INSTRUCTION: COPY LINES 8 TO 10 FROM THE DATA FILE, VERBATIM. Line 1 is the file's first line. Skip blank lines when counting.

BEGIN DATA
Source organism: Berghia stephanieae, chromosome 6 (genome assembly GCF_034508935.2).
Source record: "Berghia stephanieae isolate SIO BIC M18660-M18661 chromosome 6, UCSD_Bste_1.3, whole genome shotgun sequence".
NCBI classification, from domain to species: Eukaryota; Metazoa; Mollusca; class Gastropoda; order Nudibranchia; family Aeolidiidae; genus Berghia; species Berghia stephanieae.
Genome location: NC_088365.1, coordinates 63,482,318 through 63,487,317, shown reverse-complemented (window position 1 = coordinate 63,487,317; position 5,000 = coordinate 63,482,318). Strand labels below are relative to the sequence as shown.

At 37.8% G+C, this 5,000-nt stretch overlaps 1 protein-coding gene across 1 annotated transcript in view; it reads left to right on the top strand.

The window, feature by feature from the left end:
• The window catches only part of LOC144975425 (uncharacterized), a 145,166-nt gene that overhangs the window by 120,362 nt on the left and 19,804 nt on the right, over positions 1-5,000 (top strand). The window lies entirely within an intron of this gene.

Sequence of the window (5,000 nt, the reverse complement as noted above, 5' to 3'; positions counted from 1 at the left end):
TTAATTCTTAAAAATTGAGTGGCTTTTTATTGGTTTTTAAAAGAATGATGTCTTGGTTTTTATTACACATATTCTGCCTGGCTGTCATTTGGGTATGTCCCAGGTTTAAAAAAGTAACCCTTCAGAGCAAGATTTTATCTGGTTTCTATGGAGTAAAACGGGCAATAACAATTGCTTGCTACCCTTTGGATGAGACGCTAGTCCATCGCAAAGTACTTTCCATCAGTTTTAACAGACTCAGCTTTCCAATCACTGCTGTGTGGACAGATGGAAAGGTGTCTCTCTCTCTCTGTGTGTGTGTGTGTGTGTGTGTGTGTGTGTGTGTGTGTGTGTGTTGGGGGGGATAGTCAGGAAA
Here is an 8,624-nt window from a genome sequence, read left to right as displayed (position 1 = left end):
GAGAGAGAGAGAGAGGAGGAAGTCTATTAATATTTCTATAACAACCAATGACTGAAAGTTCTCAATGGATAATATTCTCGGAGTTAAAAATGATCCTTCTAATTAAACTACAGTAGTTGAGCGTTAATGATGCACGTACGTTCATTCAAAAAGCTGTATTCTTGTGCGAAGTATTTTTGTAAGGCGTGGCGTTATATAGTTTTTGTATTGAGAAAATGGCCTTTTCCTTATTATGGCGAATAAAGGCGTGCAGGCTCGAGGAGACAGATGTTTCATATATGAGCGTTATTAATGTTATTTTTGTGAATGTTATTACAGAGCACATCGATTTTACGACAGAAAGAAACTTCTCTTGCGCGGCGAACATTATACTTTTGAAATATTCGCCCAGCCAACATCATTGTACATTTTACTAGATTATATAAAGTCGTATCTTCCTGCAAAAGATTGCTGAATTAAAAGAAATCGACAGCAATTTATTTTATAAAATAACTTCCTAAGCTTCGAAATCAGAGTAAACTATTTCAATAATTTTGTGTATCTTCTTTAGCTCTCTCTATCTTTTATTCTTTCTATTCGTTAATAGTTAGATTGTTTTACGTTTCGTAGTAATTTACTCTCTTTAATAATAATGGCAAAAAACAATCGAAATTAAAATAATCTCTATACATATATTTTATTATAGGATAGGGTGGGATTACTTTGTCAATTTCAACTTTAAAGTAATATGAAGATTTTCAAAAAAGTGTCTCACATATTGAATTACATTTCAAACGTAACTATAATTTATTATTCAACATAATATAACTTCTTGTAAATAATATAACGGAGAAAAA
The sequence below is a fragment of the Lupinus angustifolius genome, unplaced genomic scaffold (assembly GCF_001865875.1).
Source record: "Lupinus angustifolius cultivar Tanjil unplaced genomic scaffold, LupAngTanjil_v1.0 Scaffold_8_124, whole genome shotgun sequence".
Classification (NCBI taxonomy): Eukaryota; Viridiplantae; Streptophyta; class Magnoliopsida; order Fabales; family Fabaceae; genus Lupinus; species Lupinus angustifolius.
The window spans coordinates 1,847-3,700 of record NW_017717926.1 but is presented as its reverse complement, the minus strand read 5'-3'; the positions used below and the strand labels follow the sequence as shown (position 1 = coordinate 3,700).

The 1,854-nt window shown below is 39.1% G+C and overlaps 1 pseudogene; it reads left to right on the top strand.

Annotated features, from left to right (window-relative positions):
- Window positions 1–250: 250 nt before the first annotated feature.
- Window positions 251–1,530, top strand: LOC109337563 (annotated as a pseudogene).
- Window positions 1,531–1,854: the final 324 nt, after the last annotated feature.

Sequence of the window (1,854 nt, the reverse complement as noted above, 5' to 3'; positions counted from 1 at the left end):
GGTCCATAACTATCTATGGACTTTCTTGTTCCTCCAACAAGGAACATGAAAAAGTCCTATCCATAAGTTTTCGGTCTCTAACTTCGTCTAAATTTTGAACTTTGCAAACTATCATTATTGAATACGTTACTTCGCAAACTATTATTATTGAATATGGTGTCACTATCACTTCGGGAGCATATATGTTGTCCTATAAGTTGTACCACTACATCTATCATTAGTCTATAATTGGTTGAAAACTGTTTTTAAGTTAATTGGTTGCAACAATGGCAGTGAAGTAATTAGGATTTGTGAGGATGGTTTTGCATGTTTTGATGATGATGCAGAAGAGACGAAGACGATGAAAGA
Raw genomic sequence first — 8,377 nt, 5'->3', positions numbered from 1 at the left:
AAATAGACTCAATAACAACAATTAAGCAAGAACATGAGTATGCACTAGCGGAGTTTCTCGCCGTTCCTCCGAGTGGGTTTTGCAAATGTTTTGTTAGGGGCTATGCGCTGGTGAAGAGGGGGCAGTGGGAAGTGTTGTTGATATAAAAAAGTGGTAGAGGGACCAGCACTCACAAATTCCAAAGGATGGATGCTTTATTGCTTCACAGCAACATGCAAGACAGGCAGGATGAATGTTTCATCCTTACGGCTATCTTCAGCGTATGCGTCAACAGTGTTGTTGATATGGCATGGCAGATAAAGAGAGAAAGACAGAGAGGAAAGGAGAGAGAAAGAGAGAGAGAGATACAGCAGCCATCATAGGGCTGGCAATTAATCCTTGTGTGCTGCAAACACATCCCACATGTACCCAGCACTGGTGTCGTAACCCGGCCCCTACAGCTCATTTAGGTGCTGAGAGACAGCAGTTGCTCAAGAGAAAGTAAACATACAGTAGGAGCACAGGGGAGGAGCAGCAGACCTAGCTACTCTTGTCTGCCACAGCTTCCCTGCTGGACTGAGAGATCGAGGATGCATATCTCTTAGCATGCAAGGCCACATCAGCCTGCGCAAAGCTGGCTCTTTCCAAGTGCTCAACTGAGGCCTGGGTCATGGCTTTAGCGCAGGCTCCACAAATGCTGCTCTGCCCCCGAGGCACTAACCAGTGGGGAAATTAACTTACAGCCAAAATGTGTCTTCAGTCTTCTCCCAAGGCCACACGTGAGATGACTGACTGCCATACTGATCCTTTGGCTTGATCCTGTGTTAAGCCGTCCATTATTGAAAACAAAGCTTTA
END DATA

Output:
Sequence of the window (5,000 nt, the reverse complement as noted above, 5' to 3'; positions counted from 1 at the left end):
TTAATTCTTAAAAATTGAGTGGCTTTTTATTGGTTTTTAAAAGAATGATGTCTTGGTTTTTATTACACATATTCTGCCTGGCTGTCATTTGGGTATGTCCCAGGTTTAAAAAAGTAACCCTTCAGAGCAAGATTTTATCTGGTTTCTATGGAGTAAAACGGGCAATAACAATTGCTTGCTACCCTTTGGATGAGACGCTAGTCCATCGCAAAGTACTTTCCATCAGTTTTAACAGACTCAGCTTTCCAATCACTGCTGTGTGGACAGATGGAAAGGTGTCTCTCTCTCTCTGTGTGTGTGTGTGTGTGTGTGTGTGTGTGTGTGTGTGTGTGTGTTGGGGGGGATAGTCAGGAAA
Here is an 8,624-nt window from a genome sequence, read left to right as displayed (position 1 = left end):